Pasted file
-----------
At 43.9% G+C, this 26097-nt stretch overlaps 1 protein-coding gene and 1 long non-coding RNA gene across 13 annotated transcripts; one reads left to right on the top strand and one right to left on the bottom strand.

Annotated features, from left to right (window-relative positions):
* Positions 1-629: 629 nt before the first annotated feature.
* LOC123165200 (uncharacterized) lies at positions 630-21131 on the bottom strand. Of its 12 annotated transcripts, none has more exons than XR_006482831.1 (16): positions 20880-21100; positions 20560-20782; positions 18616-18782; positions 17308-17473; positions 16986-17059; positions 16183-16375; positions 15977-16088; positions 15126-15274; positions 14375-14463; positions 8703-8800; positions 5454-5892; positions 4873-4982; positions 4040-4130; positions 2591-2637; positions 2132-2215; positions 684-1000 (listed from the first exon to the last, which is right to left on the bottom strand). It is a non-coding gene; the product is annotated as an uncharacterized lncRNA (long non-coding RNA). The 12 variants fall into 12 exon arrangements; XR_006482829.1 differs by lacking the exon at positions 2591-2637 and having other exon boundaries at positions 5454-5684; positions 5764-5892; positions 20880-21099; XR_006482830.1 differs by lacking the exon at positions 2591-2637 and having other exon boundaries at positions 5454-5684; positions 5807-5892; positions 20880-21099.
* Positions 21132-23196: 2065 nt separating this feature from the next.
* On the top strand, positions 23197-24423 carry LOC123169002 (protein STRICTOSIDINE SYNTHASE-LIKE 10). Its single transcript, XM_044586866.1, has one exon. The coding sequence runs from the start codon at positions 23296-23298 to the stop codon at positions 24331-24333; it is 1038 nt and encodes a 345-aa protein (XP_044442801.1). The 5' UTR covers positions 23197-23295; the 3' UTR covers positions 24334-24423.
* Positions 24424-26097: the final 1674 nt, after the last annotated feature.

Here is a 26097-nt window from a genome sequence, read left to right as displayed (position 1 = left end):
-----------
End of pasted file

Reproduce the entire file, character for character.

At 43.9% G+C, this 26097-nt stretch overlaps 1 protein-coding gene and 1 long non-coding RNA gene across 13 annotated transcripts; one reads left to right on the top strand and one right to left on the bottom strand.

Annotated features, from left to right (window-relative positions):
* Positions 1-629: 629 nt before the first annotated feature.
* LOC123165200 (uncharacterized) lies at positions 630-21131 on the bottom strand. Of its 12 annotated transcripts, none has more exons than XR_006482831.1 (16): positions 20880-21100; positions 20560-20782; positions 18616-18782; positions 17308-17473; positions 16986-17059; positions 16183-16375; positions 15977-16088; positions 15126-15274; positions 14375-14463; positions 8703-8800; positions 5454-5892; positions 4873-4982; positions 4040-4130; positions 2591-2637; positions 2132-2215; positions 684-1000 (listed from the first exon to the last, which is right to left on the bottom strand). It is a non-coding gene; the product is annotated as an uncharacterized lncRNA (long non-coding RNA). The 12 variants fall into 12 exon arrangements; XR_006482829.1 differs by lacking the exon at positions 2591-2637 and having other exon boundaries at positions 5454-5684; positions 5764-5892; positions 20880-21099; XR_006482830.1 differs by lacking the exon at positions 2591-2637 and having other exon boundaries at positions 5454-5684; positions 5807-5892; positions 20880-21099.
* Positions 21132-23196: 2065 nt separating this feature from the next.
* On the top strand, positions 23197-24423 carry LOC123169002 (protein STRICTOSIDINE SYNTHASE-LIKE 10). Its single transcript, XM_044586866.1, has one exon. The coding sequence runs from the start codon at positions 23296-23298 to the stop codon at positions 24331-24333; it is 1038 nt and encodes a 345-aa protein (XP_044442801.1). The 5' UTR covers positions 23197-23295; the 3' UTR covers positions 24334-24423.
* Positions 24424-26097: the final 1674 nt, after the last annotated feature.

Here is a 26097-nt window from a genome sequence, read left to right as displayed (position 1 = left end):